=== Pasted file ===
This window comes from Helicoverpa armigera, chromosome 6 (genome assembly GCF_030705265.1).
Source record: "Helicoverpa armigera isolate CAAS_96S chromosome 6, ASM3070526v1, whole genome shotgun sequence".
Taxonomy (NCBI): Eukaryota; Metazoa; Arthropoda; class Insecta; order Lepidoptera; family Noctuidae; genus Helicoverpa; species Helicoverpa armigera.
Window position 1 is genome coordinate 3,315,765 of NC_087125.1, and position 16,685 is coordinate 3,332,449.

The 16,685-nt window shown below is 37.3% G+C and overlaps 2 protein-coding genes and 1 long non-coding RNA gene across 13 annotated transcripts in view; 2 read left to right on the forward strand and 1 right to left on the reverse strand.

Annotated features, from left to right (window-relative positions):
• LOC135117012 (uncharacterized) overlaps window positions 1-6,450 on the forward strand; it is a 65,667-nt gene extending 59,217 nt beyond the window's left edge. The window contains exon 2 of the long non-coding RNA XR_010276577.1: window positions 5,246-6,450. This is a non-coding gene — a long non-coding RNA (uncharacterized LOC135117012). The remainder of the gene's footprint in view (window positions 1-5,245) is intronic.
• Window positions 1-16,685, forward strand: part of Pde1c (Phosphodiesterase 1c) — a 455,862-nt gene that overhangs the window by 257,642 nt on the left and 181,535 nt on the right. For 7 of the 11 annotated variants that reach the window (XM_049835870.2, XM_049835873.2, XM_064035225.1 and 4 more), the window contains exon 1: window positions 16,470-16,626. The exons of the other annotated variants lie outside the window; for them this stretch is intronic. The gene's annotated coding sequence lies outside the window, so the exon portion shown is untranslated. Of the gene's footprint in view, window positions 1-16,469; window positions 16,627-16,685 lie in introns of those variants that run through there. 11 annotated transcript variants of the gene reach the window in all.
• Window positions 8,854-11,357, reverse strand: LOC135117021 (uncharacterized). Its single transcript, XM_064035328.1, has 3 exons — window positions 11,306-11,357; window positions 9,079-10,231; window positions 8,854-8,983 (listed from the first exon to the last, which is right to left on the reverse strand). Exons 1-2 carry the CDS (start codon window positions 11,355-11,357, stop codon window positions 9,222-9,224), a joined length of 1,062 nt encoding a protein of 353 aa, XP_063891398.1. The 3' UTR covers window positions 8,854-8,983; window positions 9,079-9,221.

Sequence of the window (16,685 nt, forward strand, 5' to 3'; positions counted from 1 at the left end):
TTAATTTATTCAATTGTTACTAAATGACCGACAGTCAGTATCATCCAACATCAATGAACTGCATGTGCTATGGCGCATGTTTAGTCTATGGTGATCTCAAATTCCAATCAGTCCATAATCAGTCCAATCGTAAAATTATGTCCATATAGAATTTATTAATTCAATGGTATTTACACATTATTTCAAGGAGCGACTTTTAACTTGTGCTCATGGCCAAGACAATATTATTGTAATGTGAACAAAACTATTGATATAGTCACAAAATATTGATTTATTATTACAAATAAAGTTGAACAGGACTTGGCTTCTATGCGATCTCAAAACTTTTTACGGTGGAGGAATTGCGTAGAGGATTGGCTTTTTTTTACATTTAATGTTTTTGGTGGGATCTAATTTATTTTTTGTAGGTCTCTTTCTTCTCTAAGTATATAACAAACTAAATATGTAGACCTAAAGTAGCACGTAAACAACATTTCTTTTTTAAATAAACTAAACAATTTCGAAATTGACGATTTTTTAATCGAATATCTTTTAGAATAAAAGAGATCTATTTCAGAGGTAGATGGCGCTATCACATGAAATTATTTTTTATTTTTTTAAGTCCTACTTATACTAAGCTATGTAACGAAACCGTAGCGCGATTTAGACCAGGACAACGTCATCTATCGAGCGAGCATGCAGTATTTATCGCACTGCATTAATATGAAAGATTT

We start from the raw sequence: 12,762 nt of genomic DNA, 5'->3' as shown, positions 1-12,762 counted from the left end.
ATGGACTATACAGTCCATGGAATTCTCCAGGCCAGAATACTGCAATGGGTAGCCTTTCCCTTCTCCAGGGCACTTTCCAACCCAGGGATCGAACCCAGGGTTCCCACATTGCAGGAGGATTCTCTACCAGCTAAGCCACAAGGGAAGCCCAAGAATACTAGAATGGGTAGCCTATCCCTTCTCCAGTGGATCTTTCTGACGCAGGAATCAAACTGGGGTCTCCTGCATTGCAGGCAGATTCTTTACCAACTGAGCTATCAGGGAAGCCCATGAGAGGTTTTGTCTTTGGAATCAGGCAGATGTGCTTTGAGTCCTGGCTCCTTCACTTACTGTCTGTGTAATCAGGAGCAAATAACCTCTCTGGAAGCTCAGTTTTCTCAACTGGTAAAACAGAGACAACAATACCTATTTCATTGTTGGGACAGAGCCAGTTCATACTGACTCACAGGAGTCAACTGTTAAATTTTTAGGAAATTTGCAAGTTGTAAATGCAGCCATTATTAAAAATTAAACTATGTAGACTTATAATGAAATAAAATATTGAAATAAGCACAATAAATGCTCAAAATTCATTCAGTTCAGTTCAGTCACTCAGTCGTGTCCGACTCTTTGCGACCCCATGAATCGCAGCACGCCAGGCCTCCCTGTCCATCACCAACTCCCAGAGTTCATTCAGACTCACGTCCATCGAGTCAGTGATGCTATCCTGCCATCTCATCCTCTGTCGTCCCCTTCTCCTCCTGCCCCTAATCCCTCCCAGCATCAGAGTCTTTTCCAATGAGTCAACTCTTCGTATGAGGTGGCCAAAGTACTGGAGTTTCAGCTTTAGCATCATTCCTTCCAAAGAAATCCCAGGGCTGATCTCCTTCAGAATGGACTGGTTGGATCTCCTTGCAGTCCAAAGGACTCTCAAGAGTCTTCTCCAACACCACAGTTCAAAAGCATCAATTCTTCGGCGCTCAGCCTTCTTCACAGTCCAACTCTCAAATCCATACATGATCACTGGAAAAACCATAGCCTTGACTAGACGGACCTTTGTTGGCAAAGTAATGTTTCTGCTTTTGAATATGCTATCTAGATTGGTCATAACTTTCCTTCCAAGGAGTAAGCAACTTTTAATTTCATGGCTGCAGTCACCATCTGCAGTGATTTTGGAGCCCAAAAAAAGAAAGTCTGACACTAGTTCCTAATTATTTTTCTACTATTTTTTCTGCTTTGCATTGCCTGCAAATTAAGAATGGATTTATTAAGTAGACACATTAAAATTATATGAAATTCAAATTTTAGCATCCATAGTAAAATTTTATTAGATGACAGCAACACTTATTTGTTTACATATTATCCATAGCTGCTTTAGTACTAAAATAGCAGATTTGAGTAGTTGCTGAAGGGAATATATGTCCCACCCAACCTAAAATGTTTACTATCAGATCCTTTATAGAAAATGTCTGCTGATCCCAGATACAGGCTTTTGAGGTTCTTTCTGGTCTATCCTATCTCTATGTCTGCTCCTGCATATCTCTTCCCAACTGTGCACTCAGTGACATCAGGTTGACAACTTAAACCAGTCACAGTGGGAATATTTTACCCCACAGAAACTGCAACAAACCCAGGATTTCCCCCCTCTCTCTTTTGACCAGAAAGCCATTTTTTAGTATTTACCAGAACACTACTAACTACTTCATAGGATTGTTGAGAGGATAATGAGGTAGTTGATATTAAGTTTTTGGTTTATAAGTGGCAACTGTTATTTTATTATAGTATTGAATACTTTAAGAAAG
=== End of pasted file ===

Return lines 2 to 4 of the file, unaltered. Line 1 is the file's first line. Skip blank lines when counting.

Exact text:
Source record: "Helicoverpa armigera isolate CAAS_96S chromosome 6, ASM3070526v1, whole genome shotgun sequence".
Taxonomy (NCBI): Eukaryota; Metazoa; Arthropoda; class Insecta; order Lepidoptera; family Noctuidae; genus Helicoverpa; species Helicoverpa armigera.
Window position 1 is genome coordinate 3,315,765 of NC_087125.1, and position 16,685 is coordinate 3,332,449.